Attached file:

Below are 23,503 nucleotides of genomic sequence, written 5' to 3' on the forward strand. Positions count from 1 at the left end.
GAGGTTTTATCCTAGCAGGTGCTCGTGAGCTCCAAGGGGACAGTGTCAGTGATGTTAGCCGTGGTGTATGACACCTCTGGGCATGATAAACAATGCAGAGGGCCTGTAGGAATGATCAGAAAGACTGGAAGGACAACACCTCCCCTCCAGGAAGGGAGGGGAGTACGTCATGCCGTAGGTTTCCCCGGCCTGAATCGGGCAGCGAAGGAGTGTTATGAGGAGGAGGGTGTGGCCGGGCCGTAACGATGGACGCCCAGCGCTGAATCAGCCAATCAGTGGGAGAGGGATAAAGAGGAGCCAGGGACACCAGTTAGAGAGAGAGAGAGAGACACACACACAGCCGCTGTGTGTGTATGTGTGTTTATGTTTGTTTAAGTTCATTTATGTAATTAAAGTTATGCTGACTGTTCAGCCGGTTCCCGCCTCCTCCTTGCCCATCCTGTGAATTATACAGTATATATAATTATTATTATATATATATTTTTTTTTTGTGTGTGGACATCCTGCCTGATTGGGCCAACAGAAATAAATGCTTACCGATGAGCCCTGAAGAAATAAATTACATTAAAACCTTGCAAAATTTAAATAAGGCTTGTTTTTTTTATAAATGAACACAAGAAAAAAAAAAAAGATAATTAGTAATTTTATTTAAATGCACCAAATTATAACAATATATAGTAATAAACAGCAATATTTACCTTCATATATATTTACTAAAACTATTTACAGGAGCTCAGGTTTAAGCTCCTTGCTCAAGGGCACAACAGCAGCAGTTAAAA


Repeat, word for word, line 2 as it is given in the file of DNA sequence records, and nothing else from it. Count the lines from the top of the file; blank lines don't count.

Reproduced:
GAGGTTTTATCCTAGCAGGTGCTCGTGAGCTCCAAGGGGACAGTGTCAGTGATGTTAGCCGTGGTGTATGACACCTCTGGGCATGATAAACAATGCAGAGGGCCTGTAGGAATGATCAGAAAGACTGGAAGGACAACACCTCCCCTCCAGGAAGGGAGGGGAGTACGTCATGCCGTAGGTTTCCCCGGCCTGAATCGGGCAGCGAAGGAGTGTTATGAGGAGGAGGGTGTGGCCGGGCCGTAACGATGGACGCCCAGCGCTGAATCAGCCAATCAGTGGGAGAGGGATAAAGAGGAGCCAGGGACACCAGTTAGAGAGAGAGAGAGAGACACACACACAGCCGCTGTGTGTGTATGTGTGTTTATGTTTGTTTAAGTTCATTTATGTAATTAAAGTTATGCTGACTGTTCAGCCGGTTCCCGCCTCCTCCTTGCCCATCCTGTGAATTATACAGTATATATAATTATTATTATATATATATTTTTTTTTTGTGTGTGGACATCCTGCCTGATTGGGCCAACAGAAATAAATGCTTACCGATGAGCCCTGAAGAAATAAATTACATTAAAACCTTGCAAAATTTAAATAAGGCTTGTTTTTTTTATAAATGAACACAAGAAAAAAAAAAAAGATAATTAGTAATTTTATTTAAATGCACCAAATTATAACAATATATAGTAATAAACAGCAATATTTACCTTCATATATATTTACTAAAACTATTTACAGGAGCTCAGGTTTAAGCTCCTTGCTCAAGGGCACAACAGCAGCAGTTAAAA